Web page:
Do I Really Need to Have a Vent Hood for a Dishwasher
Dishwashers are a large investment for any foodservice operation, so many look to cut corners where they can while still obtaining a durable, quality unit. While trying to save some pennies, many turn to cutting back on accessory units in order to keep within their budgets. When it comes to a dishwasher, the first accessory unit that owners look at is the vent hood. So the question begs to be asked, ‘Do I really need to have a vent hood for my dishwasher?’ <<Tweet This!>>
First, it behooves one to know what the vent hood actually does for the dishwasher. High-temp, door-type warewashers require a vent for the steam or water vapor emitted when the door is opened. Without a hood to gather the steam output, your kitchen in essence becomes a type of sauna in the summertime! By foregoing the vent hood, you save money upfront, but you’ll inevitably be paying that money over time in air conditioning bills. In fact, many areas require that you install a vent hood with your dishwasher to begin with. That is, unless you purchase a ventless model.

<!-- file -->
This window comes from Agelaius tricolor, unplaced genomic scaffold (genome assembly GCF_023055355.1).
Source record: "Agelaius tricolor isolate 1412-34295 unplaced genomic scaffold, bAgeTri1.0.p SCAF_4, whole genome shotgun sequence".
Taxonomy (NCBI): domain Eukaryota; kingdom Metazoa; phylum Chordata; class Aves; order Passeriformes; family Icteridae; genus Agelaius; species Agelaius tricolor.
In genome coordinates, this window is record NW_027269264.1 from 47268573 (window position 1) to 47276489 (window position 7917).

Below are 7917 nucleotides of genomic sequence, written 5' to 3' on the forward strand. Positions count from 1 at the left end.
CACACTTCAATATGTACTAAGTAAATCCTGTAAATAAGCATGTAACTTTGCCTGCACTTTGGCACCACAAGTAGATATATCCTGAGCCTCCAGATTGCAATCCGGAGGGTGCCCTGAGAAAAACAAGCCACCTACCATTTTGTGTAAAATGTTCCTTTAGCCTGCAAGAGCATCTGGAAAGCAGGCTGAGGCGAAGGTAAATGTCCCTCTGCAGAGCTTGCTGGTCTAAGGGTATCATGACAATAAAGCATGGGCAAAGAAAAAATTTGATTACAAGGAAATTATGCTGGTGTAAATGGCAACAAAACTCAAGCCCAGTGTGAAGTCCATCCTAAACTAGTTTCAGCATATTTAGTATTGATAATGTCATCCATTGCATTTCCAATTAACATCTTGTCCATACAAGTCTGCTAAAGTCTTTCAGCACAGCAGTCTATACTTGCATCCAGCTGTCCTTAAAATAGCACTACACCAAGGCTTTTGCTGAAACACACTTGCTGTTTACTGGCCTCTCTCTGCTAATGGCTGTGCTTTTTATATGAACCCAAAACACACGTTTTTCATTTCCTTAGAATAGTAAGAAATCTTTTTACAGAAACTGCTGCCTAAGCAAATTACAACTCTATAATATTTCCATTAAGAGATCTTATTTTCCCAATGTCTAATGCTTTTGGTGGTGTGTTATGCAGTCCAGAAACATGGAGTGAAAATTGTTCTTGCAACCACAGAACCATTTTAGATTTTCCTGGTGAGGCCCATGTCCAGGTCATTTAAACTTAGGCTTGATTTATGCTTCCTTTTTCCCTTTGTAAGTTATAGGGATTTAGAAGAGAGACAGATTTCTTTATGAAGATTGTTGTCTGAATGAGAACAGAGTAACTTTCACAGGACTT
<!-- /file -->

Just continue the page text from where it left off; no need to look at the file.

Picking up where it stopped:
Ventless models of dishwashers are the way of the future. Since there is no vent, there is no need for ductwork for the ventilation hood, saving you approximately $3,500 in vent installation costs and $776 per year in HVAC operating costs. For restaurants and foodservice establishments with a capital on space, not requiring a hood vent can be beneficial as well!
And the energy recovery system helps you save additional money each day by taking advantage of the heat energy that the machine already generates—heat that would otherwise simply be vented outside. How about a "free" hot water source to supplement your hot water producing equipment. It's a very serious amount that a 100-150 seat restaurant can "keep in your pocket".
Hobart’s AM Select Ventless high-temp system is described as such:
A fan circulates the air from the chamber across the heat exchanger coils filled with cold water. The difference in temperatures causes the water vapor to condense and preheats the inlet water up to 140ºF, reducing the amount of energy needed to meet the required 180ºF rinse-water temperature. The energy recovery system allows the use of a coldwater supply and uses the hot-water line only once for the initial fill. After the 30-second condensing cycle is complete, the cycle indicator light signals the machine is ready for unloading, and then the process repeats.
Do yourself and your wallet a favor by considering the ventless dishwashers for your kitchen.
E Friedman Associates